Effort to stop workplace bias against gays, lesbians spurs mixed reactions
As a lesbian with more than a decade of experience in biotechnology, Deb Connor has seen attitudes about gays in the workplace evolve, and she credits anti-discrimination laws for helping break down barriers.
"It's difficult to legislate peoples' attitudes," Connor said, as quoted in the New Hampshire Business Review. "It's great knowing legally you have the same chance as anyone else to get that promotion, but bad attitudes can make going to work tough, and the only thing that takes care of this is time and maybe education - once people take the time to get to know you and get beyond the stereotypes, the issues go away."
Connor's state has protected its workers from discrimination based on sexual orientation since 1998, and that allows gay and lesbians to educate their co-workers by example, she said.
Connor said the atmosphere at her workplace is pleasant and welcoming, and Congress is attempting to put similar protections in place across the country.
The House last week passed legislation that would add sexual orientation to a list of federally protected classes in the Employment Non-Discrimination Act of 2007, also known as ENDA. The measure would prohibit an employer from using an individual's sexual orientation as the basis for hiring, firing, promotion, or compensation.
After several postponements, the bill was changed to remove protection for transgender workers. While Democrats called it politically necessary to get the bill passed, hundreds of lesbian, gay, and transgender leaders opposed the exclusion.
Matt Foreman, executive director of the National Gay and Lesbian Task Force, told the San Francisco Chronicle that the bill "does not have the support of the vast majority of LGBT rights organizations across the country," referring to lesbian, gay, bisexual, and transgender groups.
"This would be a much tougher conversation if ENDA was moving into law," Foreman said. "It's not moving into law. It would take a miracle for us to move it through the Senate, and the White House has always said Bush would veto it. That's what's made this entire episode so confounding and painful and inexplicable."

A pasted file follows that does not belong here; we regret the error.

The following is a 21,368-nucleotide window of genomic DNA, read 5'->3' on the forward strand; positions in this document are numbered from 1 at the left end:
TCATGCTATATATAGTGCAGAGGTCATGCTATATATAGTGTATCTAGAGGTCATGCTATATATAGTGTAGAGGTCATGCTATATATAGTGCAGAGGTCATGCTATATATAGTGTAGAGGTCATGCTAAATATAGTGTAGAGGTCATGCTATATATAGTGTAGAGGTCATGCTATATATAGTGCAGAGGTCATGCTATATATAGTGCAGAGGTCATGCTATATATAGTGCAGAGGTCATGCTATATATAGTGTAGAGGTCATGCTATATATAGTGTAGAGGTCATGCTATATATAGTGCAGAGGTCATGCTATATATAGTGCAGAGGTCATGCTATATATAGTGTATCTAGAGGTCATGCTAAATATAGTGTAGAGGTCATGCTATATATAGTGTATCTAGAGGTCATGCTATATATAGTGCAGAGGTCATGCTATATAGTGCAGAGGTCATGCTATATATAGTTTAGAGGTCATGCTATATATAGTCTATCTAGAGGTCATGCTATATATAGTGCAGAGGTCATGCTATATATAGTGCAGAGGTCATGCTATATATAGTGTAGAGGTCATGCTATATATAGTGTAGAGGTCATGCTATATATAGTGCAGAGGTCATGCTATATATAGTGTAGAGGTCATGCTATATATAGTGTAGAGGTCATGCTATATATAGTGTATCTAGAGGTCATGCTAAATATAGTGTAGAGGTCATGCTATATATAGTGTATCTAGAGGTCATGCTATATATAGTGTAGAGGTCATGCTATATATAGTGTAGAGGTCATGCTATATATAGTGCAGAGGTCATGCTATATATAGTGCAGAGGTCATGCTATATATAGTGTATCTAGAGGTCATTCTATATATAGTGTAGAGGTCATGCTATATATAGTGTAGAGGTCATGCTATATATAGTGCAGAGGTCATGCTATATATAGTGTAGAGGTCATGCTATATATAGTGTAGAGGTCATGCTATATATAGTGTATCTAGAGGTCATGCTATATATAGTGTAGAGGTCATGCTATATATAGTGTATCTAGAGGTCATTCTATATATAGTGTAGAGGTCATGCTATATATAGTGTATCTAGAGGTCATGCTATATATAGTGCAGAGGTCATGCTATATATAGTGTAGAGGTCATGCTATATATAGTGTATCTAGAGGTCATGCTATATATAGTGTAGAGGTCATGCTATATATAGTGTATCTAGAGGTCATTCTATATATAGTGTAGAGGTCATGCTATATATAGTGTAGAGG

The White House last month called the bill constitutionally inconsistent with the free exercise of religion and uses language that is "imprecise" and makes enforcement "extremely difficult," The Wall Street Journal reported. However, it is the first time legislation of this kind has advanced so far in either chamber. That, in itself, is a victory, Democratic leaders say.
While New Hampshire has protections in place, it is still legal to fire a worker based on sexual orientation in 30 states.
Workers' fears about disclosing a gay identity at work result in "overwhelmingly negative relationship with their career and workplace experiences and with their psychological well-being," according to University of Wisconsin research. Researchers questioned more than 500 gay, lesbian, and bisexual employees across the U.S. Those who reported feeling fearful "had less positive job and career attitudes, received fewer promotions, and reported more physical stress-related symptoms than those who reported less fear," according to the study, published in The Journal of Applied Psychology.
In commenting on the study, Robert-Jay Green, executive director of the Rockway Institute, a national center for LGBT research and public policy, said, "Employees who are not afraid of being fired or held back from promotion because of their same-sex orientations are psychologically freer to put their full creative energies into work. This, in turn, saves employers' time and money. It a win-win for all concerned."
Connor said: "There was a time when you kept your mouth shut at work - you were never sure how people would react. Today people in general are more comfortable with the issue, and at work it's become more about how hard you work and how well you do your job. That's the way it should be."
You can read the complete text of the Employment Non-Discrimination Act of 2007.
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